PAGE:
Apple’s battery meter lies on purpose

newipad

It wouldn’t be the launch of a major product without some mention of a scandal. The iPad 3 has been a monumental success for Apple, selling three million units in the first weekend alone. A purported design flaw has emerged in the iPad’s battery meter, which reports the device is fully charged when it’s really only at about 90% capacity. This results in a little over an hour of reduced use time for the new iPad, which is leaving some people understandably frustrated. Though this could simply be a minor error in the way the new iPad calculates current battery levels, some reports are suggesting that Apple may have made this mistake on purpose.

As anyone who has owned a smartphone for longer than a year can attest, the lithium-ion batteries used in most consumer electronics loses capacity over time. In the second year of a two-year smartphone contract, users generally find that they are no longer able to get the same level of juice out of their devices. Obviously, Apple is aware of the lithium-ion problem, and may have designed the new iPad to display the 100% indicator a bit early in order to prolong the total life of the battery.

While this may not exactly be the answer iPad owners want to hear, the methodology, if true, makes a great deal of sense. A number of factors have an influence on the overall life of the lithium-ion battery, but one important factor is how fully-charged a device is kept. Most of us use our iPads for an hour or two out of the day, then leave it sitting out until the next day. Lesser charged batteries degrade at a much lesser rate than fully-charged batteries, as demonstrated by the Battery University table below.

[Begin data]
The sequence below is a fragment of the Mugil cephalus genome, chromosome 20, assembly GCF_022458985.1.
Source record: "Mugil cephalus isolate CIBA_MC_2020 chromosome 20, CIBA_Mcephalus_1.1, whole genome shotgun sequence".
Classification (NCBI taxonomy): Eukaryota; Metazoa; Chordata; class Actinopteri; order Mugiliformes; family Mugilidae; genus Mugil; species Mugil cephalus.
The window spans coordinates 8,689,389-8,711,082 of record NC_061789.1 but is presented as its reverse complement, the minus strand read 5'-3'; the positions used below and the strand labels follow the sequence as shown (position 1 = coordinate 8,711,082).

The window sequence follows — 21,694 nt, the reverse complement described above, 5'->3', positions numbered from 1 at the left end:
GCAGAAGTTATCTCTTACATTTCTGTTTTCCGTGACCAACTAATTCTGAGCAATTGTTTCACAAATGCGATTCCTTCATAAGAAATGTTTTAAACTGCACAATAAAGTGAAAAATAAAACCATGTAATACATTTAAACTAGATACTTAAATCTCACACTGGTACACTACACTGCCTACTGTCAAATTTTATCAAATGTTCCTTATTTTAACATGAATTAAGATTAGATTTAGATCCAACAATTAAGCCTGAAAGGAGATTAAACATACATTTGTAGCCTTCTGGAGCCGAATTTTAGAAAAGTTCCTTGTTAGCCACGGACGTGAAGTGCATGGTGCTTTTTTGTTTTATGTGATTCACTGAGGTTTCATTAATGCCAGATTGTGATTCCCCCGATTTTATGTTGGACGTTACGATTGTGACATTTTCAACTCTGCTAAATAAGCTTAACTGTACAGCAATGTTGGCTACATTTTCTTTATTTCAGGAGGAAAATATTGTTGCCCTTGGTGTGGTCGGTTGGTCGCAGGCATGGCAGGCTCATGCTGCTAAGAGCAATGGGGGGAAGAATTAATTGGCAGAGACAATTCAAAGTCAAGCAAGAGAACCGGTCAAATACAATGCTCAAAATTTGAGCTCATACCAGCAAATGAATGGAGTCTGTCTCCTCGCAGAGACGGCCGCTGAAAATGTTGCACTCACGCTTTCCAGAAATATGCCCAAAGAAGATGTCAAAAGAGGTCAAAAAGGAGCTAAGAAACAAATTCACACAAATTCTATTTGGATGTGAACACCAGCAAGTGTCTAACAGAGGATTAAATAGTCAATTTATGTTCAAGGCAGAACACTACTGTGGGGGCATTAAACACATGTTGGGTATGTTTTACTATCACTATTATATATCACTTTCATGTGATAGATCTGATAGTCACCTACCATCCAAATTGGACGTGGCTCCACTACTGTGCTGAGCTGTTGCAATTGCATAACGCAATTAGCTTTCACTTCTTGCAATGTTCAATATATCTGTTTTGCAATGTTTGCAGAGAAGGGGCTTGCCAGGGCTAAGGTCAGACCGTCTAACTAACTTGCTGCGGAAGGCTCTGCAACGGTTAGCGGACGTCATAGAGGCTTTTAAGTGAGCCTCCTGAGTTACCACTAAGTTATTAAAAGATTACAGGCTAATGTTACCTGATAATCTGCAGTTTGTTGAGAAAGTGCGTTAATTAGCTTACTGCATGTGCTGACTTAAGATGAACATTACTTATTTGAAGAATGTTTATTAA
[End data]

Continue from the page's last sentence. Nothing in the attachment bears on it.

No official word has been given from Apple as to whether or not the battery charge indicator was altered on purpose. If this isn’t the case, we’ll likely see an update pushed to the new iPad to fix the indicator, or at lease make it more accurate since battery indicators are a rough science already. We’ll be sure to update you if or when Apple addresses “batterygate.”

[via Mashable, Battery University]

  • http://profiles.google.com/banaslee Fábio Oliveira

    What I always read in Apple manuals is that they report 100% battery when you reach 80% of charge because from then forward the battery will take a hell of a lot more to charge the rest 20%. For example you can charge an iPhone in 2 hours and it will display 100% but it’s battery will only be fully charged after 4 more hours.
    This is true since I got my iPhone 3G.

    What I believe is that if this new battery has a lot more density than the previous ones then the last 20% of charging will take much more when compared with the first 80%.

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